Neurosurgeon Featured in TikTok Ad Blitz Plagued By Medical Malpractice Suit

Dr. Brian Hoeflinger says Chinese-owned app 'has the power to change society'

Dr. Brian Hoeflinger (Facebook)
March 13, 2024

The Ohio neurosurgeon featured in a TikTok ad campaign intended to drum up support for the Chinese-owned app as lawmakers consider a bill that would ban TikTok in the U.S. unless its corporate owner, ByteDance, divests from the company, casts himself on TikTok as a humble doctor hoping to inspire viewers with his "personal journey."

Not mentioned in the advertisements or on Dr. Brian Hoeflinger’s TikTok page, where he has amassed more than 500,0000 followers, is the malpractice lawsuit he settled in 2022, which alleged he provided negligent post-operative care that led to the death of a 60-year-old patient.

The suit, filed by the widow of one of Hoeflinger's patients, Janelle DeFelice, whose husband, Danny, died in 2018. DeFelice alleged that Hoeflinger and other defendants "were negligent and departed from the accepted standards of medical care in providing post-operative monitoring, care, and treatment." While Hoeflinger denied the allegations, he and his co-defendants settled the case in December 2022, according to court records reviewed by the Washington Free Beacon.

Now, TikTok is featuring Hoeflinger in an ad campaign dubbed "TikTok Sparks Good," which highlights particular users in an attempt to demonstrate TikTok's "lasting positive impact on local and global communities." TikTok also ran the ads during last year's Republican presidential debates, during which some candidates vowed to ban the app over national security concerns and argued that it promotes anti-Semitic content.

Neither TikTok nor Hoeflinger responded to requests for comment on the settlement and whether Hoeflinger was paid to appear in the ad.

The revelation of his malpractice settlement comes as TikTok’s public relations tactics have raised eyebrows. An ad blitz last week prompting users to enter their zip codes and call their congressmen led to an influx of phone calls to congressional offices as teenagers threatened to commit suicide if the app was banned.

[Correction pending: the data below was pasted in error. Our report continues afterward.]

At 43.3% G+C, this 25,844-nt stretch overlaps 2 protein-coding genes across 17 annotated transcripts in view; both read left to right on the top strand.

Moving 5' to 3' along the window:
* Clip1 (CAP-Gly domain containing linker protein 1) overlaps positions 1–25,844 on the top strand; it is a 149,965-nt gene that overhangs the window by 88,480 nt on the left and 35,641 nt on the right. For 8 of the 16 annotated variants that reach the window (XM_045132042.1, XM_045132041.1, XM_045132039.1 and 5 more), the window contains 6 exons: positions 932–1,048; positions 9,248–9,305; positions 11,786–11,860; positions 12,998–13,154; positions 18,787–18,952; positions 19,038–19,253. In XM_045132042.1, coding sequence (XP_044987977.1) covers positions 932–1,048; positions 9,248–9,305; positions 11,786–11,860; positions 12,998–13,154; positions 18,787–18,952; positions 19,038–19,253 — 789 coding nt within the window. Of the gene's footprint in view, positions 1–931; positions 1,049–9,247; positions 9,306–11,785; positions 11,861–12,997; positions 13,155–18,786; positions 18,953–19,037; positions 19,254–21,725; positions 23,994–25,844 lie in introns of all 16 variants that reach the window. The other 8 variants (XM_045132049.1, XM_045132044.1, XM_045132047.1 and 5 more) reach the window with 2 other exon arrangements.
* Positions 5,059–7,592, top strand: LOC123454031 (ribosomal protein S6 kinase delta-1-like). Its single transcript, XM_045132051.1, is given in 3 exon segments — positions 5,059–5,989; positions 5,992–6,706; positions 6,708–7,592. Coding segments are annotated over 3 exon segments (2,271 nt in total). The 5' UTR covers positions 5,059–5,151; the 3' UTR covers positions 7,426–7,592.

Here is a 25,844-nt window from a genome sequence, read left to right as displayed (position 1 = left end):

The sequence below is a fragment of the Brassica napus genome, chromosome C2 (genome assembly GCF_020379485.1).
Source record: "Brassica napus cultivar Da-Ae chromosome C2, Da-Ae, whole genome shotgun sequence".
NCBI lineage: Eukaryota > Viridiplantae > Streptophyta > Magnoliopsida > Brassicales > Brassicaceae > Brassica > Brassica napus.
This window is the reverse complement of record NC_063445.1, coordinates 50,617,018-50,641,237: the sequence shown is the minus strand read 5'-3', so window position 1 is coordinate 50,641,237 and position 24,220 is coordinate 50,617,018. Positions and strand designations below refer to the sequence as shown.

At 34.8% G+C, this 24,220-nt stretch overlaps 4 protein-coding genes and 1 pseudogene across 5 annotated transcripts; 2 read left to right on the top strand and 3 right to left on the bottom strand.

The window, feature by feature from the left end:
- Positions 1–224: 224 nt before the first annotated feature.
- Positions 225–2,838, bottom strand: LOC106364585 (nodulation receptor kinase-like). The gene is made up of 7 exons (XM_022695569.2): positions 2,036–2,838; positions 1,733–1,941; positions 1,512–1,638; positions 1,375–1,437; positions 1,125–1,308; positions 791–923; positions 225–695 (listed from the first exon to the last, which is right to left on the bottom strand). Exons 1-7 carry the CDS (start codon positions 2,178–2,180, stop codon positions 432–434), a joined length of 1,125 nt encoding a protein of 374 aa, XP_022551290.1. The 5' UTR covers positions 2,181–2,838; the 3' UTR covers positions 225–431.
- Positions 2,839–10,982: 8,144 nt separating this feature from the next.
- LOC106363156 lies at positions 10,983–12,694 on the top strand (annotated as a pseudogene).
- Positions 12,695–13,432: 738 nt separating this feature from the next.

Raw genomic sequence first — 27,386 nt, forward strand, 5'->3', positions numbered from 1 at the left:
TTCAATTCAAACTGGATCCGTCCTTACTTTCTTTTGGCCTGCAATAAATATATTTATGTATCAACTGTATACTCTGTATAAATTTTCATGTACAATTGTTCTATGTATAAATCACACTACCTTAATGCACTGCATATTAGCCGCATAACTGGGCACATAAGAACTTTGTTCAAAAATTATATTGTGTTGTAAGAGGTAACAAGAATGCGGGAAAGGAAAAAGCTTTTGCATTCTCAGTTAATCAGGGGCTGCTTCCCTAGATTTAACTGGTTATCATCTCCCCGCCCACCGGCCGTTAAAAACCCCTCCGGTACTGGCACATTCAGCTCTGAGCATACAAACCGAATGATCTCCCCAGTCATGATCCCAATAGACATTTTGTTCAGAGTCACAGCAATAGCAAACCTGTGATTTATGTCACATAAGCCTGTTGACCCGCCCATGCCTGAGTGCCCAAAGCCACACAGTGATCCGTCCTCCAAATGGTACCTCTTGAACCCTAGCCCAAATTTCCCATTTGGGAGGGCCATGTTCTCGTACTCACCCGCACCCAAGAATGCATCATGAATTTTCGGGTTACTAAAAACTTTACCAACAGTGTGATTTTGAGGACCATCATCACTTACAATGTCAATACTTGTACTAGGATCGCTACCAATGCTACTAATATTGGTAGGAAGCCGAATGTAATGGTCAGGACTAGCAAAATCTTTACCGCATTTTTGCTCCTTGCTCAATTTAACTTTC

It was a part of the company’s attempt to beat back a bipartisan bill that would force its Chinese parent company, ByteDance, to divest from TikTok or face a ban in the United States. The House Committee on Energy and Commerce passed that bill unanimously on Thursday, just days after its introduction. While the notifications TikTok sent users say the bill would ban TikTok outright, the app can continue to operate should ByteDance—a company with deep ties to the Chinese Communist Party—divest from the app. But CCP officials have argued that ByteDance cannot divest.

"I support TikTok's tough response," said Hu Xijin, former editor in chief and CCP committee secretary of the Chinese government-run Global Times. "Either it is ByteDance's TikTok, or the US government might as well shut it down."

"TikTok doesn’t just stay still and wait for death," another state-owned site wrote Friday. "It has mobilised its users to fight back"

TikTok’s aggressive ad campaign angered lawmakers, one of whom cited the offensive as proof that ByteDance "weaponized the app against America."

Hoeflinger, who has worked as a surgeon in the Toledo area since 2004, faced two other medical malpractice suits in 2004 and 2012, respectively. In both cases, the plaintiffs dismissed their claims. It's unclear whether any settlements preceded those dismissals—in the latter case, the plaintiffs dismissed their claims against Hoeflinger two months before they dismissed their claims against the remaining defendants, court records show.

The full House is set to vote on the TikTok bill Wednesday morning. It will do so under "suspension of the rules," meaning two-thirds of the lower chamber's members must support it for it to pass.

Should the House pass the bill, it could face an uphill battle in the Senate. Senate Majority Leader Chuck Schumer (D., N.Y.) has not committed to raise the legislation for a vote, and Sen. Maria Cantwell (D., Wash.) wants to water down the House version of the bill.

President Joe Biden, however, said he would sign the bill if it reaches his desk.

"If they pass it, I’ll sign it," Biden said Friday.